All engines have lifespans measured in hours. Jetcat engines have service intervals of 25-50 hours, which usually involves bearing replacements, inspection, cleaning etc.
Non-RC small engines have very normal service intervals of 1000s of hours, right on par with large jet engines and as long or longer than piston engines. The JFS100 is slightly more powerful than a JetCat 550, and is a bona fide helicopter engine. Helicopters have used small <100 hp turbojet engines for decades. They're cheap and incredibly reliable. Those JFS 100s go for <$4,000.
They don't have the same power/weight ratio as jetcats because they're used to drive props- there is no demand for tiny jet engines because props are more efficient and jets require too much reduction for slow speed personal aircraft.
> The video is a bit suspicious. It's very quiet. You can hear the boats over it. It doesn't blow stuff around. It doesn't move his clothing. It doesn't ripple the water even at low altitude. Other videos of small jet engines are very noisy and have lots of jet blast.
This is excessively incredulous. The flyboard is well documented and perfectly reasonable. These people balance on jets of water without computers and jet engines are built to be trimmed in to match each other closely. Otherwise you'd have planes going in to flat spins when they pushed the throttle too hard.
He never goes near the water in that video, it's loud as hell, the only boat you can hear is a cigarette boat (which is basically a drag car), and he's wearing full leathers. Of course they aren't rippling. How would they fake a video like this?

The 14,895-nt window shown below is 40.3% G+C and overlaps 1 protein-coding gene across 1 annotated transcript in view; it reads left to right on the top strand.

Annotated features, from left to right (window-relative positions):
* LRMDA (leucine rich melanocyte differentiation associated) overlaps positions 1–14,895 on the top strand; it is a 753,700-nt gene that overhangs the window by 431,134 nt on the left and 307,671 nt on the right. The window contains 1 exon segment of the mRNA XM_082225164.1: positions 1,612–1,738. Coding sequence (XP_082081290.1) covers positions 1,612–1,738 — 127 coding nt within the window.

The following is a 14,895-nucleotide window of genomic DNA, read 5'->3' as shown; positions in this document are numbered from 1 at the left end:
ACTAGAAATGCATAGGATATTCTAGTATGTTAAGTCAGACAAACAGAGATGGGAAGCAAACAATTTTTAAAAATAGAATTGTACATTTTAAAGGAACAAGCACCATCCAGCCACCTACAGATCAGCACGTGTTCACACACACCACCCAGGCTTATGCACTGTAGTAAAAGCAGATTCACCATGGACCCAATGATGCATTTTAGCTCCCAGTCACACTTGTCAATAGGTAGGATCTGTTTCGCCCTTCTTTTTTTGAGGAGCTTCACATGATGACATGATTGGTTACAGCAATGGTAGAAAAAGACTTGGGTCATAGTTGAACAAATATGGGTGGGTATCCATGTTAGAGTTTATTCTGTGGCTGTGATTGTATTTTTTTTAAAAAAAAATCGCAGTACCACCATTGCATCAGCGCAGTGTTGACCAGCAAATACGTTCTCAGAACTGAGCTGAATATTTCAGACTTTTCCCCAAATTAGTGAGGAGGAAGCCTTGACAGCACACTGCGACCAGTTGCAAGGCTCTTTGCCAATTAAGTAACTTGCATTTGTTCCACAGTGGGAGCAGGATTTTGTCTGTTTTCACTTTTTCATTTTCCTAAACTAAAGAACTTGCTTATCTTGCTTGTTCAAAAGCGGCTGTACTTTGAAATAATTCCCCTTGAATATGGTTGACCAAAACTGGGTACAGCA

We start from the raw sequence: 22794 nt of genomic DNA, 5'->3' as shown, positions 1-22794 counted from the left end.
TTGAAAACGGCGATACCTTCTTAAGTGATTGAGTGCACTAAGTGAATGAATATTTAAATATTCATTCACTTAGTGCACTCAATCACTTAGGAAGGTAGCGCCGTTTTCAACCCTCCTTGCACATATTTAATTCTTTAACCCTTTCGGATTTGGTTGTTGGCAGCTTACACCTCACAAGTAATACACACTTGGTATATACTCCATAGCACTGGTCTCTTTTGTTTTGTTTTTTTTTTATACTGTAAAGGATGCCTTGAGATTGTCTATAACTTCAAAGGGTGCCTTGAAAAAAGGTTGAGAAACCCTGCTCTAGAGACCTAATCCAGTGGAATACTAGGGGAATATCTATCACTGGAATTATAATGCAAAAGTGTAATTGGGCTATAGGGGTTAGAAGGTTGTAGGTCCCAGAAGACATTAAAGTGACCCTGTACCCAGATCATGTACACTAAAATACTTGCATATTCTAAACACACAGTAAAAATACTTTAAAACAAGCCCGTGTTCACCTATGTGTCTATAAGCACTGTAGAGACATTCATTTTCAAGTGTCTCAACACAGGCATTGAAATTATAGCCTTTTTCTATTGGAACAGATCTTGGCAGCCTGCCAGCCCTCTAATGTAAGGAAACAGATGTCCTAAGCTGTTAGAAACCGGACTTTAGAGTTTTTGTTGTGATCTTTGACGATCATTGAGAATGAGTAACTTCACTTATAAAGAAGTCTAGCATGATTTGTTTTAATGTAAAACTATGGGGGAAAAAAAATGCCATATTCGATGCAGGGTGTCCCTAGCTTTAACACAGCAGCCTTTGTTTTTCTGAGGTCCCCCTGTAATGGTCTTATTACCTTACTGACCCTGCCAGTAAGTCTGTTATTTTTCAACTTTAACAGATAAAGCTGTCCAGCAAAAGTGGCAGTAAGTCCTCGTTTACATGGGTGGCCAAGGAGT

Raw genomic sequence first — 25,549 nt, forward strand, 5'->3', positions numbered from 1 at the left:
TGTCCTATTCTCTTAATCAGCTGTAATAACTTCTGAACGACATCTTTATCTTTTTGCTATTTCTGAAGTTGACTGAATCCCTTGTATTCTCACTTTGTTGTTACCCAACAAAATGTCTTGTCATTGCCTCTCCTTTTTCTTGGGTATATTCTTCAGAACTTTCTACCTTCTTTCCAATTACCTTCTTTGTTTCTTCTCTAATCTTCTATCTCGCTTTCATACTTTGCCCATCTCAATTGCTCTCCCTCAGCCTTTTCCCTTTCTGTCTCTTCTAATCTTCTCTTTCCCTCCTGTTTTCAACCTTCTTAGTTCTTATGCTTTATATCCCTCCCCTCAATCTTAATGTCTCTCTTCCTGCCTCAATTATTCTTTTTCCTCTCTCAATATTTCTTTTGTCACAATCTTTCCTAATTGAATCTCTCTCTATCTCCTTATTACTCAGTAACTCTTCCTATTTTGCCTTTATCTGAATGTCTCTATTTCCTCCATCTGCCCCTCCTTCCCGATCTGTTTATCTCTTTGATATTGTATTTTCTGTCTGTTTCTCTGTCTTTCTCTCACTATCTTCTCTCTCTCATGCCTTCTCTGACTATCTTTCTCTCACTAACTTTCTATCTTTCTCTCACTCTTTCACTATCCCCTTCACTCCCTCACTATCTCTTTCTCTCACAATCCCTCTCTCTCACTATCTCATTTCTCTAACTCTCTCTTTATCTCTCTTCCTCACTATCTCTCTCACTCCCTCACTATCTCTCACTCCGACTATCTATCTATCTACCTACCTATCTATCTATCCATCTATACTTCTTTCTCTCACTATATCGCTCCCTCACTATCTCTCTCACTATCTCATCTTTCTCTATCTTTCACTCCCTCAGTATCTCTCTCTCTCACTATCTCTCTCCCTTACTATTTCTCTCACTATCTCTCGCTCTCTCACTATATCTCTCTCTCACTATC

I think it's slightly more correct to say that they have a service interval measured in hours. The jetcat ones require service every 25h of use, but there are other companies that require service less frequently, although the highest interval I found is 100h.
Another important reason is fuel consumption. Jet engines in general are extremely thirsty, AFAIK the only reason they became (unexpectedly!) competitive with piston engines is that they allow the planes to fly so much higher where the air is thinner.
In addition, small turbines are even less efficient than big ones.
Small has been done and cheaper is always possible, but significantly reducing the noise of jetpacks would require an amendment to the laws of fluid dynamics.
As for visible effects of the jet: at liftoff, the tether, that was detached by one of the crew just before, blows around a bit. I am trying to decide if you can see the jet as a distortion of the background, or whether that is an artifact of video decompression. The best opportunity for seeing it appears to be just after liftoff, when the right engine nozzle is seen with the cruise ship behind it, but there doesn't seem to be much of an effect there. As he approaches for landing, the netting around the pad appears to be blown around.
I thought they were over water due to FAA regulations. From an article about Larry Page's Kitty Hawk Flyer.